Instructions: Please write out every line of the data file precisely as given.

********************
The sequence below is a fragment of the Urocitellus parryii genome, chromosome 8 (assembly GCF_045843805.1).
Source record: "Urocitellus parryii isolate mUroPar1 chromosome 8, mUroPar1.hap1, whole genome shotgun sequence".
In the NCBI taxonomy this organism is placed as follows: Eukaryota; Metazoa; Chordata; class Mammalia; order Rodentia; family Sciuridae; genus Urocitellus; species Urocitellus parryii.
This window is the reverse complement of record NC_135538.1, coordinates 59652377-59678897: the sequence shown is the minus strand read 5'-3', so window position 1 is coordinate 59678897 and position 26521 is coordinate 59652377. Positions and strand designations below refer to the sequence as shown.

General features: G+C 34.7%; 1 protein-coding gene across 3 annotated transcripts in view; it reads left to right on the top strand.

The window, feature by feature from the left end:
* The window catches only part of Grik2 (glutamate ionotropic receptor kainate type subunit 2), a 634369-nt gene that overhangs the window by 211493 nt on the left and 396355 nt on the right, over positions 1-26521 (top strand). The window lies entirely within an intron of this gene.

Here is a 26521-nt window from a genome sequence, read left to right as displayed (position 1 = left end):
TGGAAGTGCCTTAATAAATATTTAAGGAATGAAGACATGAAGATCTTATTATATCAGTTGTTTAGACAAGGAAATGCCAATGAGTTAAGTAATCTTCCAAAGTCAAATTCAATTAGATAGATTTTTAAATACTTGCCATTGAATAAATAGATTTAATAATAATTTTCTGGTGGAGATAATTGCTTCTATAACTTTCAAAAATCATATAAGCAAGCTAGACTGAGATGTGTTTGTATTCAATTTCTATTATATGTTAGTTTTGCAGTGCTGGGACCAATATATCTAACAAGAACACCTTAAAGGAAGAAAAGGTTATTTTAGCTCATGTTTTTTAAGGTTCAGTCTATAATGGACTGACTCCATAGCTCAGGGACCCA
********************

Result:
The sequence below is a fragment of the Urocitellus parryii genome, chromosome 8 (assembly GCF_045843805.1).
Source record: "Urocitellus parryii isolate mUroPar1 chromosome 8, mUroPar1.hap1, whole genome shotgun sequence".
In the NCBI taxonomy this organism is placed as follows: Eukaryota; Metazoa; Chordata; class Mammalia; order Rodentia; family Sciuridae; genus Urocitellus; species Urocitellus parryii.
This window is the reverse complement of record NC_135538.1, coordinates 59652377-59678897: the sequence shown is the minus strand read 5'-3', so window position 1 is coordinate 59678897 and position 26521 is coordinate 59652377. Positions and strand designations below refer to the sequence as shown.

General features: G+C 34.7%; 1 protein-coding gene across 3 annotated transcripts in view; it reads left to right on the top strand.

The window, feature by feature from the left end:
* The window catches only part of Grik2 (glutamate ionotropic receptor kainate type subunit 2), a 634369-nt gene that overhangs the window by 211493 nt on the left and 396355 nt on the right, over positions 1-26521 (top strand). The window lies entirely within an intron of this gene.

Here is a 26521-nt window from a genome sequence, read left to right as displayed (position 1 = left end):
TGGAAGTGCCTTAATAAATATTTAAGGAATGAAGACATGAAGATCTTATTATATCAGTTGTTTAGACAAGGAAATGCCAATGAGTTAAGTAATCTTCCAAAGTCAAATTCAATTAGATAGATTTTTAAATACTTGCCATTGAATAAATAGATTTAATAATAATTTTCTGGTGGAGATAATTGCTTCTATAACTTTCAAAAATCATATAAGCAAGCTAGACTGAGATGTGTTTGTATTCAATTTCTATTATATGTTAGTTTTGCAGTGCTGGGACCAATATATCTAACAAGAACACCTTAAAGGAAGAAAAGGTTATTTTAGCTCATGTTTTTTAAGGTTCAGTCTATAATGGACTGACTCCATAGCTCAGGGACCCA